WHITE RIVER JUNCTION, Vt. -- Reducing the body's stores of iron through phlebotomy does not appear to improve cardiovascular outcomes in patients with peripheral arterial disease, though some questions remain, researchers here said.
WHITE RIVER JUNCTION, Vt., Feb. 13 -- Reducing the body's stores of iron through phlebotomy does not appear to improve cardiovascular outcomes in patients with peripheral arterial disease though some questions remain, researchers here said.
Biannual phlebotomy for patients with symptomatic peripheral arterial disease did not reduce all-cause mortality or the combined endpoint of death, myocardial infarction and stroke (P=0.17 and P=0.20, respectively), said Leo R. Zacharski, M.D., of the Veterans Affairs Medical Center here, and colleagues in the Feb. 14 issue of the Journal of the American Medical Association.
Preclinical and clinical studies have linked iron-related oxidative stress to the pathogenesis of atherosclerotic cardiovascular, Dr. Zacharski and colleagues said.
However, inconsistent and largely negative epidemiologic studies have added fuel to the debate over the utility of offloading excess iron in prevention of cardiovascular disease, said Frank B. Hu, M.D., Ph.D., of the Harvard School of Public Health, in an accompanying editorial.
"For this reason, results have been eagerly awaited from the first randomized controlled clinical trial assessing iron-store reduction and hard end points," he wrote.
Unfortunately, "the results from this well-designed and executed trial generate more questions than answers," because it was underpowered, Dr. Hu concluded.
"Fortunately, it is not necessary to wait for additional data to implement effective strategies that can prevent coronary arteries from getting 'rusty,'" Dr. Hu said.
"Even though the question of whether reduced iron stores and coronary heart disease risk are causally linked remains unanswered, there is solid evidence that regular exercise and maintaining a healthy weight can reduce both iron stores and risk of coronary heart disease," he added.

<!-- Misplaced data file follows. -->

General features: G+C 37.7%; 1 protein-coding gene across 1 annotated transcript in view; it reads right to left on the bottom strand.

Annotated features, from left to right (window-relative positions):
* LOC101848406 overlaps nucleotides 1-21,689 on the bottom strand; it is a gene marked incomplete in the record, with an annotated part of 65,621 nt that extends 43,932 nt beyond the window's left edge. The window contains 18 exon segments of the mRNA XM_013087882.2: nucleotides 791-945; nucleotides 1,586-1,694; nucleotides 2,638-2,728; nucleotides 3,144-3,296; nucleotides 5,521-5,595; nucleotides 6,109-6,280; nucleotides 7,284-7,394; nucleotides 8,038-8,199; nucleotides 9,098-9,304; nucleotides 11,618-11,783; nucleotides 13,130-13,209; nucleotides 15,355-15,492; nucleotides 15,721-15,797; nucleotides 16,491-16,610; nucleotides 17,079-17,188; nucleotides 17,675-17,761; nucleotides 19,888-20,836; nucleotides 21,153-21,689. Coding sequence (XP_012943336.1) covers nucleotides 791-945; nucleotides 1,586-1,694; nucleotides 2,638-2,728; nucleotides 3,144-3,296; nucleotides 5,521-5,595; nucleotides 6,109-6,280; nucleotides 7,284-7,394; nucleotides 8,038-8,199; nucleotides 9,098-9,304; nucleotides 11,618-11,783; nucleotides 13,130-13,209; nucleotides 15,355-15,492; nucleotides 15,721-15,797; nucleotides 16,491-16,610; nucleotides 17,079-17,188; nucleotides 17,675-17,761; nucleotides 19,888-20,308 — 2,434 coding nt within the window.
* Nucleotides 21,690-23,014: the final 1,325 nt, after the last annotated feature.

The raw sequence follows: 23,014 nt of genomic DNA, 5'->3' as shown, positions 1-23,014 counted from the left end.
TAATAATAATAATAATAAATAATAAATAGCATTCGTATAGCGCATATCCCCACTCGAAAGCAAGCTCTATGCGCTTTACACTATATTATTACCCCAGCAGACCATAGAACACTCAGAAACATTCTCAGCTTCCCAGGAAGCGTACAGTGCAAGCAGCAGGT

The multicenter, single-blind trial included 1,277 patients with symptomatic but stable peripheral arterial disease. Almost all the patients were white men (81.9% to 86.6% and 98.8%, respectively), and the mean age was 67. All women in the study were postmenopausal. Iron supplementation and blood donation were not allowed during the study.
Participants were randomized to control or phlebotomy at six-month intervals with removal of a blood volume calculated with a formula determined in the Iron (Fe) and Atherosclerosis Study (FeAST) to achieve ferritin reduction without iron deficiency.
This sample size was lower than expected as was compliance (16% noncompliance in the first year and 3.2% thereafter), so the study had only 68% power to detect a 30% reduction in mortality.
Baseline characteristics were similar between groups with few exceptions. The iron reduction group averaged five phlebotomy episodes per patient with a mean of 920 mL removed to achieve ferritin reduction and 411 mL of blood removed at each session thereafter to maintain the reduction.
During the mean of about 4.5 years of follow-up, the results were:
Excluding patients with low baseline ferritin levels (less than 60 ng/mL) and in those with less than 50% adherence did not alter the findings for either primary or secondary endpoints.
However, there was a significant effect for the youngest patients (age 43 to 61). Compared with control patients, iron reduction improved all-cause mortality (unadjusted HR 0.47, 95%CI 0.24 to 0.90, P=0.02) and the combined endpoint of death, nonfatal myocardial infarction and stroke (unadjusted HR 0.41, 95% CI 0.24 to 0.68, P